Relief from deadly heat wave in sight, but cooler temps come with severe thunderstorms

The upside is that the storms will bring "a much-appreciated cooler air mass," with temperatures of about 10 degrees below average east of the Rockies.
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By Elisha Fieldstadt

Relief is near. But you're still probably going to want to stay inside.

The deadly heat wave that had millions of people from the Midwest to the East Coast searching for any way to cool down will be ushered out by showers and thunderstorms, which began Sunday night and could bring excessive rainfall, according to the National Weather Service.

The storms will be slow-moving, increasing the chance for flash flooding, the weather service warned. The upside is that the storms will bring "a much-appreciated cooler air mass," with temperatures of about 10 degrees below average east of the Rockies, where residents suffered through a weekend of record-breaking high temperatures and staggering humidity.

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Sunday evening thunderstorms in New Jersey knocked down trees, power lines and a construction crane that crashed into a home with a woman inside who was not injured, according to NBC New York.

In Bethlehem, Pennsylvania, a child between the ages of 5 and 6 was struck by lightning Sunday night as a storm moved in, according to NBC Philadelphia. The condition of the child who was hospitalized was not known Monday morning.

Residents in Michigan and Wisconsin lost power due to the storms, and officials in the Northeast warned that high winds and heavy rainfall could cut power throughout Monday.

In New York, almost 60,000 customers had to endure the heat without air conditioning after losing power Sunday night. About 19,000 customers in the state, including 13,000 in Brooklyn, were still without power Monday morning, Mayor Bill de Blasio said. Utility company Con Edison said power should be restored by the afternoon.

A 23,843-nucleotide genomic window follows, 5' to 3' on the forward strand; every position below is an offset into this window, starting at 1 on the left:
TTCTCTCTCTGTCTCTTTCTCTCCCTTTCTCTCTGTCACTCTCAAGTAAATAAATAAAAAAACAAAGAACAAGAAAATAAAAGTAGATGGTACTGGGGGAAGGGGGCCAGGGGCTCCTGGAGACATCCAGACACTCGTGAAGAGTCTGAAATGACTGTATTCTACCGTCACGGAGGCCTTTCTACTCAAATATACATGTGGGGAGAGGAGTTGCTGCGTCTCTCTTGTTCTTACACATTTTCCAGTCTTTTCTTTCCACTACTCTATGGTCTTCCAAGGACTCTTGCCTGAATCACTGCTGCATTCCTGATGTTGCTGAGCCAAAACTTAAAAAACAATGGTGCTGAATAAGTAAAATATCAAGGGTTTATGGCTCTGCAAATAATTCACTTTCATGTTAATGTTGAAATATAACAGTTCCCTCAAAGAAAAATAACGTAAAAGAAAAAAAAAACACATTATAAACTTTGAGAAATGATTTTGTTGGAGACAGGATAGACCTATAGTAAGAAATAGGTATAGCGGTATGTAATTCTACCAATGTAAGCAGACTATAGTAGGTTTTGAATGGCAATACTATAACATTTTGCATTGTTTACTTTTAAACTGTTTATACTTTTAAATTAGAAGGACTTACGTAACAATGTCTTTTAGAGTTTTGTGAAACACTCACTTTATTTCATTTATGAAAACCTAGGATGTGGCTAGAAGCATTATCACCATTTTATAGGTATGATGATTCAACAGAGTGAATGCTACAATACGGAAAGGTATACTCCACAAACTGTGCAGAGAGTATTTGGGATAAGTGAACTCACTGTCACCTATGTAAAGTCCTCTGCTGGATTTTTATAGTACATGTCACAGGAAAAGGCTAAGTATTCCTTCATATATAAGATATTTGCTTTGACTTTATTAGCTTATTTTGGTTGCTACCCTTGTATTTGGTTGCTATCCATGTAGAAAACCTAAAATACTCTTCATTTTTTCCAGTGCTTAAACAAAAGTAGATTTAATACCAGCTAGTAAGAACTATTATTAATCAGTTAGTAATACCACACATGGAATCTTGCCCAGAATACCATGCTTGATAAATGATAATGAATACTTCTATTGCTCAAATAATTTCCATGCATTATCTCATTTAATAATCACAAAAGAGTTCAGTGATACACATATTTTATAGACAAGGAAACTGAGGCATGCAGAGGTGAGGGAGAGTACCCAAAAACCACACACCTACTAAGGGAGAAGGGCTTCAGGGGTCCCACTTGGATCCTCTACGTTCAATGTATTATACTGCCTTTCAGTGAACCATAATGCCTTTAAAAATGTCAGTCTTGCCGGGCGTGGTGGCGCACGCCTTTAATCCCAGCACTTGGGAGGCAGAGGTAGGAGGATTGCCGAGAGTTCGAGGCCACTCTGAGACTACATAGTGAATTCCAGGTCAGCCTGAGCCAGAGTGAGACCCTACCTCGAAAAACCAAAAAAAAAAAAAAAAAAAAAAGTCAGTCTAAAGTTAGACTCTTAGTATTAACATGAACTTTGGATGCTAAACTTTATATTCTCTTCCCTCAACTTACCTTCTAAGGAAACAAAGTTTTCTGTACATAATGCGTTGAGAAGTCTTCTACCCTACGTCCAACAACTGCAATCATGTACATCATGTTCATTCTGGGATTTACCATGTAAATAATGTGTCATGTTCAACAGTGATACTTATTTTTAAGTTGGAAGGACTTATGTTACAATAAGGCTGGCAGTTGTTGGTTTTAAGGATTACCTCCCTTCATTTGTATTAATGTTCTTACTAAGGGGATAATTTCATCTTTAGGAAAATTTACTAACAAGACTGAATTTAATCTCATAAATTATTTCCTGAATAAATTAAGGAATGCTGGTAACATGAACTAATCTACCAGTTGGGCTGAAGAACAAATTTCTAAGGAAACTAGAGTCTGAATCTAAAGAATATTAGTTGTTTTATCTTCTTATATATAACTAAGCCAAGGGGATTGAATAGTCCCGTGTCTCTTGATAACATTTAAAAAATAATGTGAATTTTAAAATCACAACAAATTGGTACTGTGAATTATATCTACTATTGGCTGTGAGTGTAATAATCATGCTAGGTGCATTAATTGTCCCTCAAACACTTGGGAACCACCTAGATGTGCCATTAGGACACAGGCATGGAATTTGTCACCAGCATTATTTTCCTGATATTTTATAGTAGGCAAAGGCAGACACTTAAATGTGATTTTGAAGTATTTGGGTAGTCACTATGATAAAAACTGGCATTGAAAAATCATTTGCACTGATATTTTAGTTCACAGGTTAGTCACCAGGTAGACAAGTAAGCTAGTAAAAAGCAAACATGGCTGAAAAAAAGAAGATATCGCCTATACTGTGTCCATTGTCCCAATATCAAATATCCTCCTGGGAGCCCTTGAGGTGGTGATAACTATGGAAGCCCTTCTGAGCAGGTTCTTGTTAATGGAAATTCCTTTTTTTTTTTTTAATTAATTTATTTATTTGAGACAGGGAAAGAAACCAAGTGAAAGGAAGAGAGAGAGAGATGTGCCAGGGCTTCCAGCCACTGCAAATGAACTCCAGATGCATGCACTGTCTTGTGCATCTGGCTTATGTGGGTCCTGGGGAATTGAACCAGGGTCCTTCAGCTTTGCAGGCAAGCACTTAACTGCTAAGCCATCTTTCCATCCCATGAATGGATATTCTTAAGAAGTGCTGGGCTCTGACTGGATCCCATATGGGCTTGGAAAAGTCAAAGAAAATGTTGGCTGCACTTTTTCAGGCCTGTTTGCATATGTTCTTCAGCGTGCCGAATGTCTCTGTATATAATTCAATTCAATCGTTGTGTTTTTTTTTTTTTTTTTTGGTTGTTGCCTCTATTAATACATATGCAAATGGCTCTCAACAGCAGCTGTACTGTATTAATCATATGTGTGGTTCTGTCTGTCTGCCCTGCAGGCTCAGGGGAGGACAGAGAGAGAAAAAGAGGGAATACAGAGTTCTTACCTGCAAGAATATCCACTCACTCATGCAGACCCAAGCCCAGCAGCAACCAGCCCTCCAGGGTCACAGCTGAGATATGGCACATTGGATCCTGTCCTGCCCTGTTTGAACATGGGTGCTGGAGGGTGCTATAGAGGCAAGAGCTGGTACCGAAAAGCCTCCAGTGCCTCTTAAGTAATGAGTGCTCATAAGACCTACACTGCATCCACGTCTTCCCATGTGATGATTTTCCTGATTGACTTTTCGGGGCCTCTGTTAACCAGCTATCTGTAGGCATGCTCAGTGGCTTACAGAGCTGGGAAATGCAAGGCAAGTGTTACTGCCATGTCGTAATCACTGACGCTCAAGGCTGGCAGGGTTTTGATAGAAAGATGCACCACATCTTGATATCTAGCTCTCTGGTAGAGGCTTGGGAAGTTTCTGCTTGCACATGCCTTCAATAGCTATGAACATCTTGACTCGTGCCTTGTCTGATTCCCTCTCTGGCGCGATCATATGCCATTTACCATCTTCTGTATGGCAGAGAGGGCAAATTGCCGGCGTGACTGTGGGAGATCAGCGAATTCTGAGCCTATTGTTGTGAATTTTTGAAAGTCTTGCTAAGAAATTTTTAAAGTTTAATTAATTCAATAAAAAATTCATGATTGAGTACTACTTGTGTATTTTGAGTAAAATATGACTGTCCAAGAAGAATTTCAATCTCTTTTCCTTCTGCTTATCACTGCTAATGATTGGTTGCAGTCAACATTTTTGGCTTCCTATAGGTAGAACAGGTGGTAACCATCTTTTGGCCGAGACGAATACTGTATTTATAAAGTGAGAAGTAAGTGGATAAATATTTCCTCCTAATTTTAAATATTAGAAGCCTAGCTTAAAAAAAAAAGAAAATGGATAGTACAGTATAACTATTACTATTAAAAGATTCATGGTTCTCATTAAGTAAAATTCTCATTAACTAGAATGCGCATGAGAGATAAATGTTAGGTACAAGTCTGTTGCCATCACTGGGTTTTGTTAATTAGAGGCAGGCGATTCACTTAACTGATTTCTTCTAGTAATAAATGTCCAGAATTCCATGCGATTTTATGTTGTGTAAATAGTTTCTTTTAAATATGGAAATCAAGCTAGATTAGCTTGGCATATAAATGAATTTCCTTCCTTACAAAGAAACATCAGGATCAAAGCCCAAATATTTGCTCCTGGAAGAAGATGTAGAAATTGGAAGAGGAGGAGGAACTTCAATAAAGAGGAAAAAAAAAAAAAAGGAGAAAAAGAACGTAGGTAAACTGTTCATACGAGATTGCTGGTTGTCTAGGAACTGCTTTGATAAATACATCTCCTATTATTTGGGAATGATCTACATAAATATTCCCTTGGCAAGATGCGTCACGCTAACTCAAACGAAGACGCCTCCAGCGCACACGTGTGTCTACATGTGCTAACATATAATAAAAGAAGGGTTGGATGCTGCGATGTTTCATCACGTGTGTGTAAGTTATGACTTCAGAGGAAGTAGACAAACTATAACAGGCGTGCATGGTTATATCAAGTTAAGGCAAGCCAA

Con Edison had intentionally cut power to about half of the customers affected by the outage. De Blasio on Monday called for a "full investigation" into the situation, adding that the outages were avoidable and the company has provided "no answers whatsoever as to why this happened."

He had urged residents over the weekend to turn off unnecessary appliances so as not to overwhelm the grid. "Please everybody, this is serious, serious stuff — the hottest its been in many many years," he said.

Record temperatures were recorded Saturday at New York City's John F. Kennedy International Airport and at Atlantic City, New Jersey, with 99 degrees registered in each location.

Both Boston and Hartford, Connecticut, came within two degrees of their record highs for the date, at 97 and 98 degrees, respectively.

But the figures did not reflect how hot it felt because humidity boosted perceived temperatures into the triple digits, forecasters said, making New York City feel like 111 degrees, Washington 112 and Chicago 105.

The deaths of two people in Maryland and two people in Illinois have been blamed on the severe heat since last week. And former N.Y. Giants player Mitch Petrus, 32, died from heatstroke in Arkansas, officials said Friday.